Today was one of blue skies and blizzards, heralding the arrival of snow in this part of South East Scotland. We’ve had a very strange week with the temperature going up and down like a yoyo between 0 and 12 degrees C, culminating in two nights of storms. Not as windy as further north and west, though, and no damage so far. More snow and rain is forecast for tomorrow so the seasonal apple and pear pruning may have to be postponed for a further week! Over the last few posts, I’ve been looking back at some of the things we’ve been doing during 2014, but what of the future? As time doesn’t currently allow for more cultivated beds, any further areas we develop have to pretty much look after themselves. This spring, we put some more Rhodendrons (including R. ‘Scyphocalix’ and R. ‘Virginia Richards’) into the wood and while we greatly enjoy their annual spring display, the woodland tends to go a bit quiet for the rest of the year. For the last couple of years, we have managed to get the rampant nettles under control, allowing access to what is a very pleasant space and I’m keen to plant it further with species that give some summer interest. The challenge of course will be finding rabbit-proof plants as there is a small population that live in this area. I’m fairly hopeful, however, that I’ll be able to do this with plants like Aconitum, Hosta, Euphorbia, Polygonatum, Pulmonaria and Persicaria, all of which do well elsewhere in the garden and which are supposedly rabbit-proof! I’d particularly like to grow some of the larger Hostas like ‘Sum and Substance’ and ‘T Rex’ which grow to nearly 3 feet tall. I’m also keen to create some interest to the east of the lily pond and south of the house. At the moment, this is just grass and the space is quite open and exposed. However, there are some deciduous trees that we don’t yet have in the garden, some of which I’ve grown in our other gardens and none of which are too large, which offer spring, summer and autumnal interest. Of particular interest would be Betula utilis ‘Grayswood Ghost’ (one of the best white-barked birches), Prunus serula (the Tibetan cherry with marvellous peeling bark), P. subhirtella autumnalis rosea (which flowers in the winter from, bare stems), Liquidambar styraciflua Worplesdon (one of the best trees for autumn colour) and Sorbus cashmiriana (a rowan tree with white berries as opposed to the usual orange or red). All should do quite well, not growing too large as to block out the morning east light from the pond.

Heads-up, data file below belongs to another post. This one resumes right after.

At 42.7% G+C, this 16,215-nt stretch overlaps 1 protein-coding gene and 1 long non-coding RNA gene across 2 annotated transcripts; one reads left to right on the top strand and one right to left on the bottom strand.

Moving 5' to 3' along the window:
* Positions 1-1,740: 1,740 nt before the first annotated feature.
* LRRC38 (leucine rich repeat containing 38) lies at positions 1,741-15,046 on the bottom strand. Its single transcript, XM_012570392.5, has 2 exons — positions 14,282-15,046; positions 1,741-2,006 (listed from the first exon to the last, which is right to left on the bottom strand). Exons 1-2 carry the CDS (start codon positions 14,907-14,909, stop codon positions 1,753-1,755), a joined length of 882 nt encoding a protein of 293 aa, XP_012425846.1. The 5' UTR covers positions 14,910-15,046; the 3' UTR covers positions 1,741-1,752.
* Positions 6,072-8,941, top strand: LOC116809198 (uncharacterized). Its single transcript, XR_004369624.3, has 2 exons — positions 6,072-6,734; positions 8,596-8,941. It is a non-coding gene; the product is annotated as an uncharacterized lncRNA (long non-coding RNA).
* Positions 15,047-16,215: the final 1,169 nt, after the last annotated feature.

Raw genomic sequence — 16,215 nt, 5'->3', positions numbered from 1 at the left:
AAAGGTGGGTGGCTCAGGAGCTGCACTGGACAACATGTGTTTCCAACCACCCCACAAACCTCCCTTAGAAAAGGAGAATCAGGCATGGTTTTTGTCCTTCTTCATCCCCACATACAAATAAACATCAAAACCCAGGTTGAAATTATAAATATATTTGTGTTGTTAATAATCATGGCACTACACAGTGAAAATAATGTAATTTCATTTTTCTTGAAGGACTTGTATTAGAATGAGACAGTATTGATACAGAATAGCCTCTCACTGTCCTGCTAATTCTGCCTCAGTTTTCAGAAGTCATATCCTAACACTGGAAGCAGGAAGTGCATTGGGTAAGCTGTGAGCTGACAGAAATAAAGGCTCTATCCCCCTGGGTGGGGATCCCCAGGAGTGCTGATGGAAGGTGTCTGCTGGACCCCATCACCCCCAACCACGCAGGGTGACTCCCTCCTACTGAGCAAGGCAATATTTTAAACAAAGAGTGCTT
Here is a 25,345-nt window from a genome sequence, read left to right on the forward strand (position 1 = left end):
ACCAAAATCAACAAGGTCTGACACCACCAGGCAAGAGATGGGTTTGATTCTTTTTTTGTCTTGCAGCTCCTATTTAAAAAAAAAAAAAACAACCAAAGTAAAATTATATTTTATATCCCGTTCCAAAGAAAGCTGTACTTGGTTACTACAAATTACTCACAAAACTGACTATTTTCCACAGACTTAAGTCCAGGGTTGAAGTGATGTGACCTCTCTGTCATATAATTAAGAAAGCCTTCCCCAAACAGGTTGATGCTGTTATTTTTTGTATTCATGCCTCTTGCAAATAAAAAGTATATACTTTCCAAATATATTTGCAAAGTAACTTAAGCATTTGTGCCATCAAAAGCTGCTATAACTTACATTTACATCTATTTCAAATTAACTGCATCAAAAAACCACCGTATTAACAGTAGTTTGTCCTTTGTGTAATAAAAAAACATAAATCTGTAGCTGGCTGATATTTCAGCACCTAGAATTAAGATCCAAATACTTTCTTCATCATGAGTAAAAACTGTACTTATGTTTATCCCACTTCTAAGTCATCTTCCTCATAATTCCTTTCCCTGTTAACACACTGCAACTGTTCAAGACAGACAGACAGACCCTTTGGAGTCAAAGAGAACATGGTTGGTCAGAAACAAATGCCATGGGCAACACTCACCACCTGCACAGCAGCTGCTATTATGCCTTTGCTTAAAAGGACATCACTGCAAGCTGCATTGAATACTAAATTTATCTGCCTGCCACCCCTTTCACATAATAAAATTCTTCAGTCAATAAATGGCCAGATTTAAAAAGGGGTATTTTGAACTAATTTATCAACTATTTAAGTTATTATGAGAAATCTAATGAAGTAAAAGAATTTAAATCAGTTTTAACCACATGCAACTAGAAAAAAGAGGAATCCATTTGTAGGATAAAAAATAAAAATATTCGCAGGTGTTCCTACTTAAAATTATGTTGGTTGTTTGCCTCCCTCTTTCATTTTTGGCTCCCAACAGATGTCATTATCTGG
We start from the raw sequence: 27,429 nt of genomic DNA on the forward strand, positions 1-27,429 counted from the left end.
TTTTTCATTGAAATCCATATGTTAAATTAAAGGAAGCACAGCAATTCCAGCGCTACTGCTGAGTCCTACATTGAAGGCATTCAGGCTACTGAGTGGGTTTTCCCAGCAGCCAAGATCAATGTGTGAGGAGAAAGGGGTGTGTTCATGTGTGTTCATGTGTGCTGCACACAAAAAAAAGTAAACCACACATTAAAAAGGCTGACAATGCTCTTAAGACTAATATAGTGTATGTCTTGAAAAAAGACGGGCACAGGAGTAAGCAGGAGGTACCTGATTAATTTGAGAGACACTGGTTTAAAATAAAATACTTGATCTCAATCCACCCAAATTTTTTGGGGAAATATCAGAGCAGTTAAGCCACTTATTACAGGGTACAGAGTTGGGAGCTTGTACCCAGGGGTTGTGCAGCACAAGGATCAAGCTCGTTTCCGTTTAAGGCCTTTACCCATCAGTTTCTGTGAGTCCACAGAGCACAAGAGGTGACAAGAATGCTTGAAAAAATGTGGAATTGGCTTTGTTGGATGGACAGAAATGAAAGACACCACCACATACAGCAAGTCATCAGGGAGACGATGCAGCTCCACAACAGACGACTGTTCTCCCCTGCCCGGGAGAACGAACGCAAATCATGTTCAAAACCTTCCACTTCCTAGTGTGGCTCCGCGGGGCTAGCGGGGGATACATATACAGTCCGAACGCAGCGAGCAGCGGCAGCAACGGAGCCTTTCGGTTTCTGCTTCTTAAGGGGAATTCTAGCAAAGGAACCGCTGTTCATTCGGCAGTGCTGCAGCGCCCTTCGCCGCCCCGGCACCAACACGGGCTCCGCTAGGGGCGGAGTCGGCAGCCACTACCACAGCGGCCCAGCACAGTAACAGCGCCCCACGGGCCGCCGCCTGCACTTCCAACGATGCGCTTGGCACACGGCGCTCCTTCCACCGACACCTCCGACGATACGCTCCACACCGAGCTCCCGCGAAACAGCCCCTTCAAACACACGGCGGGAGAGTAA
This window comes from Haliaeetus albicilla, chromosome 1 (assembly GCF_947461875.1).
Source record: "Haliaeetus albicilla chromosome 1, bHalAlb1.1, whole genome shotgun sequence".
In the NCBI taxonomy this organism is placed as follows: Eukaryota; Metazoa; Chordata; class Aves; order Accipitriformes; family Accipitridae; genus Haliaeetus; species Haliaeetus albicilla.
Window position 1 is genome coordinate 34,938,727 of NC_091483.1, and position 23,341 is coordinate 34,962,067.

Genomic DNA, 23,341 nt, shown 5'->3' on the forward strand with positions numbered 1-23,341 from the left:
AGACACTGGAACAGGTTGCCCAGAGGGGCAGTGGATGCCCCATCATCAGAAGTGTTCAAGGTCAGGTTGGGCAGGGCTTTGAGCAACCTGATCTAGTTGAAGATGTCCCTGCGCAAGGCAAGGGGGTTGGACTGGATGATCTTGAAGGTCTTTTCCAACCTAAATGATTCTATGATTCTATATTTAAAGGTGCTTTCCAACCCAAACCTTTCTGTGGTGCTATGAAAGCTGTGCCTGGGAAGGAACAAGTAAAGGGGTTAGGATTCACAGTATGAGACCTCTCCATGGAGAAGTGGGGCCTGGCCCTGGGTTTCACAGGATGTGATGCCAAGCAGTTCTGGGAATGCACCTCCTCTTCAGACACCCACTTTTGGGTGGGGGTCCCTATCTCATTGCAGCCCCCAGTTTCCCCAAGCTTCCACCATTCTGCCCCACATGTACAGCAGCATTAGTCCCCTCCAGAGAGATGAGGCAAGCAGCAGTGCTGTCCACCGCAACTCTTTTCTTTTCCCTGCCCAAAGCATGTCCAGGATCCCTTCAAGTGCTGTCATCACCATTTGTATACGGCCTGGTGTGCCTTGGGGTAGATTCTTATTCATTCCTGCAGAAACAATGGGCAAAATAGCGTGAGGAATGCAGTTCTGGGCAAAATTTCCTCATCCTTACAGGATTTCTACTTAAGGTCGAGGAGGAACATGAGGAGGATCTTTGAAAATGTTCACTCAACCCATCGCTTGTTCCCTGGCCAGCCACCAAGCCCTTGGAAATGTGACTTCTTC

The continuation of a relatively cool airstream has meant an outstanding spring bulbs season so far. We still have a few snowdrops, even now, although the spotlight is now firmly on the daffodils, with most of them in bloom.